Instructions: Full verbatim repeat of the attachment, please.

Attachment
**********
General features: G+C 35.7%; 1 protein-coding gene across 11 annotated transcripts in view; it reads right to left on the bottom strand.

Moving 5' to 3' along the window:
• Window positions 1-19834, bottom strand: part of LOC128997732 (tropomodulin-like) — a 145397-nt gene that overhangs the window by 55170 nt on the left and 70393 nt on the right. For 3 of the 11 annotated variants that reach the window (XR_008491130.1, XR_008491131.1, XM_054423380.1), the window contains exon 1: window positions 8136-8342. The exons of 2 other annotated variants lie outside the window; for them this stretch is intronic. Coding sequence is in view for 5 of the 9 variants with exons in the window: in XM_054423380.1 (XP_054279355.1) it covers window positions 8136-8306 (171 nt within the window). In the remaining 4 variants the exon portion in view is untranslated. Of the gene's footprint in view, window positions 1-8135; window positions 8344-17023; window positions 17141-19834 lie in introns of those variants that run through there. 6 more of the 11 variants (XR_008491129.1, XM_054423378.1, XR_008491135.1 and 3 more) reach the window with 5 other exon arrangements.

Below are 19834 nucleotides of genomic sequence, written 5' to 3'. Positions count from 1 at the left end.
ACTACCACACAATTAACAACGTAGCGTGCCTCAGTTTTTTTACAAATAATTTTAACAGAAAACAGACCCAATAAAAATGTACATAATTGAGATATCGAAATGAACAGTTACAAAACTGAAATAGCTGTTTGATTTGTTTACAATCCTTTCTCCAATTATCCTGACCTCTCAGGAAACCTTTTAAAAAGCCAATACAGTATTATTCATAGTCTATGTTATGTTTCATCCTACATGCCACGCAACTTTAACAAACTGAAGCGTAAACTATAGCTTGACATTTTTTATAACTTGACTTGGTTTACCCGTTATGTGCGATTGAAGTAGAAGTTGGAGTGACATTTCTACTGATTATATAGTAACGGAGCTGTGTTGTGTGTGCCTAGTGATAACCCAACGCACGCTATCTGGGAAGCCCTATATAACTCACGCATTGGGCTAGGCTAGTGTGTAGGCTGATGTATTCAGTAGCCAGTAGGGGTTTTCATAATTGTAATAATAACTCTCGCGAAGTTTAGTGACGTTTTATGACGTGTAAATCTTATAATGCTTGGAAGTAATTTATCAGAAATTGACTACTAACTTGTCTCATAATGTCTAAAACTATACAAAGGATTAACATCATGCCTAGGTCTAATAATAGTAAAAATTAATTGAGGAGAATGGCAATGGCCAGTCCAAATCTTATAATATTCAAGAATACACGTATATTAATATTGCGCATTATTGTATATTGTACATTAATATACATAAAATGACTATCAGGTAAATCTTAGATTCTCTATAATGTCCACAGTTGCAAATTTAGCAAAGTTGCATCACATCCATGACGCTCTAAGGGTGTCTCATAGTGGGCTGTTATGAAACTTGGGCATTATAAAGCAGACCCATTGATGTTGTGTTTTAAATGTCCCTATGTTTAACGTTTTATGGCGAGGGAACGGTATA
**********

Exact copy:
General features: G+C 35.7%; 1 protein-coding gene across 11 annotated transcripts in view; it reads right to left on the bottom strand.

Moving 5' to 3' along the window:
• Window positions 1-19834, bottom strand: part of LOC128997732 (tropomodulin-like) — a 145397-nt gene that overhangs the window by 55170 nt on the left and 70393 nt on the right. For 3 of the 11 annotated variants that reach the window (XR_008491130.1, XR_008491131.1, XM_054423380.1), the window contains exon 1: window positions 8136-8342. The exons of 2 other annotated variants lie outside the window; for them this stretch is intronic. Coding sequence is in view for 5 of the 9 variants with exons in the window: in XM_054423380.1 (XP_054279355.1) it covers window positions 8136-8306 (171 nt within the window). In the remaining 4 variants the exon portion in view is untranslated. Of the gene's footprint in view, window positions 1-8135; window positions 8344-17023; window positions 17141-19834 lie in introns of those variants that run through there. 6 more of the 11 variants (XR_008491129.1, XM_054423378.1, XR_008491135.1 and 3 more) reach the window with 5 other exon arrangements.

Below are 19834 nucleotides of genomic sequence, written 5' to 3'. Positions count from 1 at the left end.
ACTACCACACAATTAACAACGTAGCGTGCCTCAGTTTTTTTACAAATAATTTTAACAGAAAACAGACCCAATAAAAATGTACATAATTGAGATATCGAAATGAACAGTTACAAAACTGAAATAGCTGTTTGATTTGTTTACAATCCTTTCTCCAATTATCCTGACCTCTCAGGAAACCTTTTAAAAAGCCAATACAGTATTATTCATAGTCTATGTTATGTTTCATCCTACATGCCACGCAACTTTAACAAACTGAAGCGTAAACTATAGCTTGACATTTTTTATAACTTGACTTGGTTTACCCGTTATGTGCGATTGAAGTAGAAGTTGGAGTGACATTTCTACTGATTATATAGTAACGGAGCTGTGTTGTGTGTGCCTAGTGATAACCCAACGCACGCTATCTGGGAAGCCCTATATAACTCACGCATTGGGCTAGGCTAGTGTGTAGGCTGATGTATTCAGTAGCCAGTAGGGGTTTTCATAATTGTAATAATAACTCTCGCGAAGTTTAGTGACGTTTTATGACGTGTAAATCTTATAATGCTTGGAAGTAATTTATCAGAAATTGACTACTAACTTGTCTCATAATGTCTAAAACTATACAAAGGATTAACATCATGCCTAGGTCTAATAATAGTAAAAATTAATTGAGGAGAATGGCAATGGCCAGTCCAAATCTTATAATATTCAAGAATACACGTATATTAATATTGCGCATTATTGTATATTGTACATTAATATACATAAAATGACTATCAGGTAAATCTTAGATTCTCTATAATGTCCACAGTTGCAAATTTAGCAAAGTTGCATCACATCCATGACGCTCTAAGGGTGTCTCATAGTGGGCTGTTATGAAACTTGGGCATTATAAAGCAGACCCATTGATGTTGTGTTTTAAATGTCCCTATGTTTAACGTTTTATGGCGAGGGAACGGTATA